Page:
Dog hotel marketing manager Alex has always dreamed of having a fairy-tale proposal: the glorious sunset, iconic backdrop and rose petals – the whole shebang. She’s found her Mr Right, and life with sexy paediatrician Miles is wonderful, except for one thing. Despite saying that he’s ready for marriage, Miles seems no closer to putting a ring on it.

After a romantic getaway to Paris ends in more disappointment and Alex receives news that sends her world into a spin, she decides that her dream proposal won’t just fall into her lap. So she hatches a plan.

Although she’s convinced her methods will lead to Miles popping the question faster than she can say ‘I do’, Alex’s friends warn her it will end in disaster. But a little bit of hint dropping can’t hurt, right?

Will Alex get her happily-ever-after, or is there a reason why Miles is dragging his feet?

Order this fun romantic comedy now and join Alex on her exciting adventures as she attempts to speed up the proposal process, with hilarious results!

When’s The Wedding? is the sequel to Only When It’s Love. It can also be read as a standalone novel.

 

OK, so, are you ready? Drumroll!

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Book Review: The Mystery of Montague House by Emma Davis

I saw something out of the corner of my eye as I was leaving, and you know what that means. It’s never good news when I see something out of the corner of my eye…

With enough rooms to fill a Cluedo board several times over, Montague House has often been the subject of rumour and gossip. Tales of strange goings on, an owner who disappeared one day and was never seen again, not to mention the treasure that rumour has it lies at its heart… But now the present owner has died and the house is to be sold. Has the opportunity come to finally settle the stories once and for all?

Clodagh Wynter doesn’t believe in ghostly goings on and tall tales of secrets. She has her feet very firmly on the ground and, tasked with the job of valuing and cataloguing the house and all its contents, she’s simply looking forward to working in such a glorious setting. And if she happens across a priceless painting, well, that’s just icing on the cake.

Andie Summer is a self-styled Finder of Things (dead bodies mostly), and looking for hidden treasure sounds right up her street, even if there was something very fishy about the mysterious Mr Mayfair who hired her. Because it’s just like she said to her faithful basset hound, Hamish; I saw something out of the corner of my eye as I was leaving, and you know what that means. It’s never good news when I see something out of the corner of my eye…

As the unlikely pair are thrown together, it soon becomes very clear that they are not the only ones searching for the treasure. And they’re going to need all their ingenuity and resourcefulness if they’re ever going to untangle the web of secrets that surrounds Montague House. One that reaches even further than they ever thought possible…

Andie has a gift for finding things. She’s also able to see things that other people don’t.

Clodagh on the other hand doesn’t believe in ghosts or stories or rumours. She prefers her feet on the ground and loves her job, valuing and cataloguing antiques. These two very different women are pulled together when the mysterious owner of Montague House passes away. Can they work together to find out what secrets this strange house holds?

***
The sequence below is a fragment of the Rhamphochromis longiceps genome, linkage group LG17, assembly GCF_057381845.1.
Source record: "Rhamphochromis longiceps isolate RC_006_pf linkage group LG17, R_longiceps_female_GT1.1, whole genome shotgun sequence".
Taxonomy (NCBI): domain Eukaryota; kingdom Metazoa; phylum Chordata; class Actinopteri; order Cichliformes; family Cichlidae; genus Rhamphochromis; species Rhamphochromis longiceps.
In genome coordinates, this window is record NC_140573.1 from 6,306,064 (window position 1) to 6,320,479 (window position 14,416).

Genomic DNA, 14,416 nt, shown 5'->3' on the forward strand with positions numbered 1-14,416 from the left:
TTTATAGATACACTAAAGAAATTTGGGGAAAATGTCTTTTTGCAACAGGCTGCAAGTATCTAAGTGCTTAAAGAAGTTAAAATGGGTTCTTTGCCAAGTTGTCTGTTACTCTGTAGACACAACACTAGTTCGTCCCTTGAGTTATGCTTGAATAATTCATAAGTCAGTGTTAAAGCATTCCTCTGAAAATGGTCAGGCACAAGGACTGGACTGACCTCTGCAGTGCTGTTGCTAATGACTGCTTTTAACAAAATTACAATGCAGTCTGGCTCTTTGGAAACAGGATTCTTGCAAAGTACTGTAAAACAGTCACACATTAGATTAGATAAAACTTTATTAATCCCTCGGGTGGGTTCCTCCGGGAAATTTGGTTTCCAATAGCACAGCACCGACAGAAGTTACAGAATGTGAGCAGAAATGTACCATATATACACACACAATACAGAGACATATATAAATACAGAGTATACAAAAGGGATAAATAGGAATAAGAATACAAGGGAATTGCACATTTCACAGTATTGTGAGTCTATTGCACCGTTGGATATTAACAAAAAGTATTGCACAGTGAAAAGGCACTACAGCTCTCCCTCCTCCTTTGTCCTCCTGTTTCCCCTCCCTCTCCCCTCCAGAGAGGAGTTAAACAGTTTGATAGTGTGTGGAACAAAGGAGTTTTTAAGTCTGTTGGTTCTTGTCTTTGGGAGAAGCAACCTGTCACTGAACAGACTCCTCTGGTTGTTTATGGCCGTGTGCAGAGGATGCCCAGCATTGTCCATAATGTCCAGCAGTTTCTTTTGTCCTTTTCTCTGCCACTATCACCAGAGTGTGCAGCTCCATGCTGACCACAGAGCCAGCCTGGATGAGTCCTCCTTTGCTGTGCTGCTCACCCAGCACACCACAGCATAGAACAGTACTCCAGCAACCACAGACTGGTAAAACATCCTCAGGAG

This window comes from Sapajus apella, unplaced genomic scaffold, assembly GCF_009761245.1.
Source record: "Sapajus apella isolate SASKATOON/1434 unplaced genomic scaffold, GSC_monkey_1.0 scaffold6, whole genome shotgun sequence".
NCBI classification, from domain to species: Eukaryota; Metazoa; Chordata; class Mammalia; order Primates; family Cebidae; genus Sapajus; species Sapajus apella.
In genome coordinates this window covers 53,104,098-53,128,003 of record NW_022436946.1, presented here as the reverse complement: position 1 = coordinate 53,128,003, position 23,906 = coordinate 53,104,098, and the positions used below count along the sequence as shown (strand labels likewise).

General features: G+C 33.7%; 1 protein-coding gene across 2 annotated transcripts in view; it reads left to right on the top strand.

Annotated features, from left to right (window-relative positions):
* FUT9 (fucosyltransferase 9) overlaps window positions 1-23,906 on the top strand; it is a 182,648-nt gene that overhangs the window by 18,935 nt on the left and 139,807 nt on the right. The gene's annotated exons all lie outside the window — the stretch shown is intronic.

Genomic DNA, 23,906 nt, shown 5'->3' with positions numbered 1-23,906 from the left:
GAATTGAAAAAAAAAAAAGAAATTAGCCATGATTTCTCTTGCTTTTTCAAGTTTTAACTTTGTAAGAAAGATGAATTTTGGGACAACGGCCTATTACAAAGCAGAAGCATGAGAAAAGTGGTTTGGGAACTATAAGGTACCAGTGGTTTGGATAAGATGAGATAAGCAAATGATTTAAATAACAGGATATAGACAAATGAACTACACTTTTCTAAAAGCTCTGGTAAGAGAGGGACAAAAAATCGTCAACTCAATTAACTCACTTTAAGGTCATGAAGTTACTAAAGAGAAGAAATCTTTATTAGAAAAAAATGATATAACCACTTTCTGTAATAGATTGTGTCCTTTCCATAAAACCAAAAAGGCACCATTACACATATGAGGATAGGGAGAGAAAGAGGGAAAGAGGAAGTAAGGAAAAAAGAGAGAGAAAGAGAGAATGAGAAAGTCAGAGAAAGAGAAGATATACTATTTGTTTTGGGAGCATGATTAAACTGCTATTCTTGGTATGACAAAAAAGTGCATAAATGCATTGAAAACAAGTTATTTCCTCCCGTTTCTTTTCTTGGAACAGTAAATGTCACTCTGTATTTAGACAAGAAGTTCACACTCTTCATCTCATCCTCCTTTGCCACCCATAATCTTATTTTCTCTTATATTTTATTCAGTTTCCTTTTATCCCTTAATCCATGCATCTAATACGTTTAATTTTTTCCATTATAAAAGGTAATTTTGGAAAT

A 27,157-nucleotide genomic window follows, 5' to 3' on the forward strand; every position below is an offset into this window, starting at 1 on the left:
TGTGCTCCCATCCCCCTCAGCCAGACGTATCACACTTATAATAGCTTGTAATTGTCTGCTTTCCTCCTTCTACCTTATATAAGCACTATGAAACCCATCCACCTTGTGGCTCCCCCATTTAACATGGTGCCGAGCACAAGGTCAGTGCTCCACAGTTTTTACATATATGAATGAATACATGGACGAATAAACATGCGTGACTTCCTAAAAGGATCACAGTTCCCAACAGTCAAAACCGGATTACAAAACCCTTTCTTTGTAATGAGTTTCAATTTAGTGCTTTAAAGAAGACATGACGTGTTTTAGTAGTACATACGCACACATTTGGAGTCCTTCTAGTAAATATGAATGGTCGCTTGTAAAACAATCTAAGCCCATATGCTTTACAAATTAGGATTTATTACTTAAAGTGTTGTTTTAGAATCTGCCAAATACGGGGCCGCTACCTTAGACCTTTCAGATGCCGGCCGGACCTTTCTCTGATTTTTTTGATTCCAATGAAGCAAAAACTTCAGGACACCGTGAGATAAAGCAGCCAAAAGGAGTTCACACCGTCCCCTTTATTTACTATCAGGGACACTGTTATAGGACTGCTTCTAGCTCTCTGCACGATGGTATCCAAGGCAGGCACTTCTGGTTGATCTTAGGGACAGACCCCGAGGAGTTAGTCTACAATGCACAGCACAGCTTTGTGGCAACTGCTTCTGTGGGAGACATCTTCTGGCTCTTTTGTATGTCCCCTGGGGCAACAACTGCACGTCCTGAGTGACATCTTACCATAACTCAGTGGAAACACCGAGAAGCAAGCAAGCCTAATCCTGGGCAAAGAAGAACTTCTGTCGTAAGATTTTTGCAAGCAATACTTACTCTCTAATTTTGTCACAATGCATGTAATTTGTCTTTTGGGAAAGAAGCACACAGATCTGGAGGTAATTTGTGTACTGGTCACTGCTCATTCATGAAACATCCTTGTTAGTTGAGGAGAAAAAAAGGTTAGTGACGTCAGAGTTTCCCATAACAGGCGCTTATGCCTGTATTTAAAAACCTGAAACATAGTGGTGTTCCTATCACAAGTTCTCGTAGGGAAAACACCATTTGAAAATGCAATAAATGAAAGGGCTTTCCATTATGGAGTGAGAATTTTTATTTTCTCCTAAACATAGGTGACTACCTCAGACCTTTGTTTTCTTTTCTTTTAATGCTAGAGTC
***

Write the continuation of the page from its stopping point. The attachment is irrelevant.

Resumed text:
The Mystery of Montague House is not only the first book in the Summer & Wynter Mystery series, it was my introduction to Emma Davis.

Right from the beginning, I knew I was not only going to love this book but I found both main characters incredibly relatable and likeable albeit in their different ways. I love the sound of Andie’s job – finding things that are lost. There is something magical about the thought of it. I also liked both these women together. I think they made an excellent team and Emma Davis does well to deal with themes including love, loss and betrayal in a sensitive but compelling way.

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Book Extract: Deadly Whispers in Lower Dimblebrook by Julie Butterfield

I’d like to give a lovely welcome to Julie Butterfield and the blog tour for her latest novel, Deadly Whispers in Lower Dimblebrook.

When Isabelle Darby moves to the delightfully cosy village of Lower Dimblebrook, she’s searching for peace and quiet as well as a chance to escape from heartbreak. After making friends with Fiona Lambourne, another newcomer to the village, Issie is left reeling when tragedy strikes and Fiona is murdered, the second wife Anthony Lambourne has lost in unfortunate circumstances.

And if that wasn’t bad enough, the local gossips insist that Fiona had been embroiled in an affair before her death, something which Issie knows not to be the case.

Determined to clear her friend’s reputation and solve the mystery of the rumours, Issie takes on both the gossips and the handsome but stern DI Wainwright, making both friends and enemies along the way!

 

Julie has shared an extract with us today so grab that tea/coffee, comfortable chair and enjoy. 

 

***** beginning of extract*****

 

Introduction

Living in a village on the edge of the Cotswolds, it was easy to imagine life in Lower Dimblebrook and the characters are all the sort of people I would like to meet myself – with the exclusion of the murderer of course! As a lifelong fan of Miss Marple and Poirot, I could imagine the keystones of the village being the vicar and those residents who were have lived in the same houses for generations and know every nook and cranny of their village. I decided to dispense with the vicar in Deadly Whispers but I definitely needed a vicar’s wife, one of those kind-hearted, totally dependable women who provide a rock of support for anyone who asks.

 

For a moment Issie thought she had found the house empty until she detected a snuffling noise approaching ever closer and the door flew open, two over-excited dachshunds tumbling out to sniff her feet and ankles with all the focus of bloodhounds. A pink-cheeked face appeared a few seconds behind them and Miriam Hollier wiped her hands on her flour-covered apron and tilted her head enquiringly in Issie’s direction.

‘Hello, Isabelle isn’t it? Do come in. Flounder … Scuttle come along now,’ and Issie found herself herded in the direction of a warm kitchen, rich with the scent of baking and with scones and cakes covering every surface.